How to keep squirrels out of my house and other buildings in New Hampshire | Tree squirrel
New Hampshire > Animal is living inside my attic > Tree squirrel
How to keep squirrels out of my house and other buildings
Squirrels normally build nests of leaves or live in hollow trees, but they will nest in manmade structures if they find access. Here are some ways to decrease the likelihood that squirrels will invade your home:
- Trim branches and trees six to eight feet away from buildings to minimize the likelihood of squirrels jumping from nearby trees onto roofs.
- If squirrels are gaining access by traveling on wires attached to your house, install 2-foot sections of 2- to 3-inch diameter plastic pipe over the wire. Slit the plastic pipe lengthwise, spread it open and place it over the wire. The pipe will rotate on the wire and cause squirrels to fall off. Never install this type of wire guard on or near electric lines. If a power line is the travel path being used, contact your electric company for assistance.
- Tactile repellents, e.g. Squirrel Scram, on railings, columns, and other surfaces may deter squirrels from climbing. WARNING: These products are known to entrap and kill small birds, are messy, and can stain building finishes so use caution. Apply masking tape to the area you want to protect, and then apply or brush over the masking tape. These products work by sticking to the squirrels’ feet, which frustrates the animals and causes them to avoid the area.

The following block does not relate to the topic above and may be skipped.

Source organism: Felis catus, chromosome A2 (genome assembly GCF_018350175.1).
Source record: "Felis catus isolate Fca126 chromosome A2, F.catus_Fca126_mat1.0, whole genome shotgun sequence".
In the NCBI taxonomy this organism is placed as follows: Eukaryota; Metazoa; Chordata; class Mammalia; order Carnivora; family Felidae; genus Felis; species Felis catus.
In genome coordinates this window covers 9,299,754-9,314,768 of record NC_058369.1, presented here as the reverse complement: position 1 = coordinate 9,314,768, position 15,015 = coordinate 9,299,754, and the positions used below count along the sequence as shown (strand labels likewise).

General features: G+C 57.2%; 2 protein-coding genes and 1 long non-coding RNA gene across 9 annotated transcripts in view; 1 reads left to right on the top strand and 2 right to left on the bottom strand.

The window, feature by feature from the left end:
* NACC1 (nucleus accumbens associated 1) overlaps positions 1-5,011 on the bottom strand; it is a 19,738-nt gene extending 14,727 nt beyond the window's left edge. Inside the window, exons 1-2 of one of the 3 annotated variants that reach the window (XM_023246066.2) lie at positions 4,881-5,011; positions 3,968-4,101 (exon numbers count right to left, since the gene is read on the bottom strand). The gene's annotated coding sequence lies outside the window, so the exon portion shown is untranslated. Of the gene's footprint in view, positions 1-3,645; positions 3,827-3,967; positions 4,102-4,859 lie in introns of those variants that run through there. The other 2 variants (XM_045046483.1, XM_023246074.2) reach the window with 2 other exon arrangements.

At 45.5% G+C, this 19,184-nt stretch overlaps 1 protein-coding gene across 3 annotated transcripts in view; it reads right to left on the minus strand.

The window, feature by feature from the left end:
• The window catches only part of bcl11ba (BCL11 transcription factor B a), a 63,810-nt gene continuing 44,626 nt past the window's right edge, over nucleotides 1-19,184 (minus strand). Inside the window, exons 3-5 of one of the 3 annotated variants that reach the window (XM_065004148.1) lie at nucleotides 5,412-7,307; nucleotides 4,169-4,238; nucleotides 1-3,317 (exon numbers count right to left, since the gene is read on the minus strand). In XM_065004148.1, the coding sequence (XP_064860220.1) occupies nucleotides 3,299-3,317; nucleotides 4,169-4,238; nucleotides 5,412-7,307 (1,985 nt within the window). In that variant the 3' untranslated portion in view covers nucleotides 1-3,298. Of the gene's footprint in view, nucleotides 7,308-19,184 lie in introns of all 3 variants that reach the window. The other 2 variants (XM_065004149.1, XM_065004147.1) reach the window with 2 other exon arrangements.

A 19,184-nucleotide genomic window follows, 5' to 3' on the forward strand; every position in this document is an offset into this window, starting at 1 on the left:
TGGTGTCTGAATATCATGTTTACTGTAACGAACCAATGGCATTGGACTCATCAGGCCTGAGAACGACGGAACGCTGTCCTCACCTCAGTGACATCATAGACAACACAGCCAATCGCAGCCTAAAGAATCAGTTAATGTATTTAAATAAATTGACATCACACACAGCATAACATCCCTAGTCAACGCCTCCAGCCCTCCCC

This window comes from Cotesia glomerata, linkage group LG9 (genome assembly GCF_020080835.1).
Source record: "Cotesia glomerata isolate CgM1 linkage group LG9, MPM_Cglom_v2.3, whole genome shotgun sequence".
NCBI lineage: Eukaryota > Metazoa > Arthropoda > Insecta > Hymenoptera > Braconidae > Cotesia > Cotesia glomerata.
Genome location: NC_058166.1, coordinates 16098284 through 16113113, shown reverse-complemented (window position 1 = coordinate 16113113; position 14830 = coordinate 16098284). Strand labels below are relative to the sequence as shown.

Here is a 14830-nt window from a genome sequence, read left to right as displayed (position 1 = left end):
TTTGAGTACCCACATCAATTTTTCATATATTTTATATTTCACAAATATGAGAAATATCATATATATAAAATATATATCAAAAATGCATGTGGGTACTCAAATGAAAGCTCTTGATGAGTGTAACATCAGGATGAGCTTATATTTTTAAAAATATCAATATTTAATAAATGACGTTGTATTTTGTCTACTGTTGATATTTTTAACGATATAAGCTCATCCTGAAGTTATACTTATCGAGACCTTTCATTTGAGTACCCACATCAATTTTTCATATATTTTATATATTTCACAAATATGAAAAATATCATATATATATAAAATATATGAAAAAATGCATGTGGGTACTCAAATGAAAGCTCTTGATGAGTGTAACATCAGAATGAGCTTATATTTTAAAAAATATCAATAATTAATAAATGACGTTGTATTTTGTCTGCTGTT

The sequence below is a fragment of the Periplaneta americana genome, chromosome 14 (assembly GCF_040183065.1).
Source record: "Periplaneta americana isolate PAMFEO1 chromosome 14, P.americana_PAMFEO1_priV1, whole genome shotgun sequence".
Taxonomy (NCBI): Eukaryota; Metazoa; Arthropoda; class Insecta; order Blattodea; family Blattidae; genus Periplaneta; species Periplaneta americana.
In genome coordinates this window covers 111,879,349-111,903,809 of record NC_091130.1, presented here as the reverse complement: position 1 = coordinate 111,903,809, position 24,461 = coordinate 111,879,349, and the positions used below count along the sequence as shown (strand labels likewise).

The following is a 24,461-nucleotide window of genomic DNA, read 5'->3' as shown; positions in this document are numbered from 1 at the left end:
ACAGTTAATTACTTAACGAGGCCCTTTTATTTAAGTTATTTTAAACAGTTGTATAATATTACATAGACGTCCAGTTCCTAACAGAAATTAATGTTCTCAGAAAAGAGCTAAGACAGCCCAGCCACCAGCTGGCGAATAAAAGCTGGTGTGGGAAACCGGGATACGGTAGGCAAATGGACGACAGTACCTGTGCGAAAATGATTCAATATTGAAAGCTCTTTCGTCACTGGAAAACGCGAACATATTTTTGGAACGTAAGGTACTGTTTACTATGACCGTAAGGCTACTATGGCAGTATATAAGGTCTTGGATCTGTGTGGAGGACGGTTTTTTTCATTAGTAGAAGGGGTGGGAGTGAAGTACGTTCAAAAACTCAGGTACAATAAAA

- To ward off chewing squirrels, apply the taste repellent Ropel to siding, outdoor furniture, fences, garbage cans, window screens, around repaired holes, and on trees and shrubs.
- You should see similar results odor and taste repellents outdoors around flower beds, potted plants, and on bulbs to prevent digging and feeding.
Laws and regulations to be aware of
While we attempt to provide guidance about state and federal regulations pertaining to specific species and control techniques, we do not provide information about local jurisdictions (city, town, county, etc.) where regulations may be more restrictive, especially as it applies to discharge of firearms, transport of animals or use of trapping equipment. Contact your local city or county government to inquire further. No guarantee is made that information (or lack of information) associated with a species or control technique is completely accurate or current. You should become familiar with federal, state and local laws before beginning any wildlife control activities.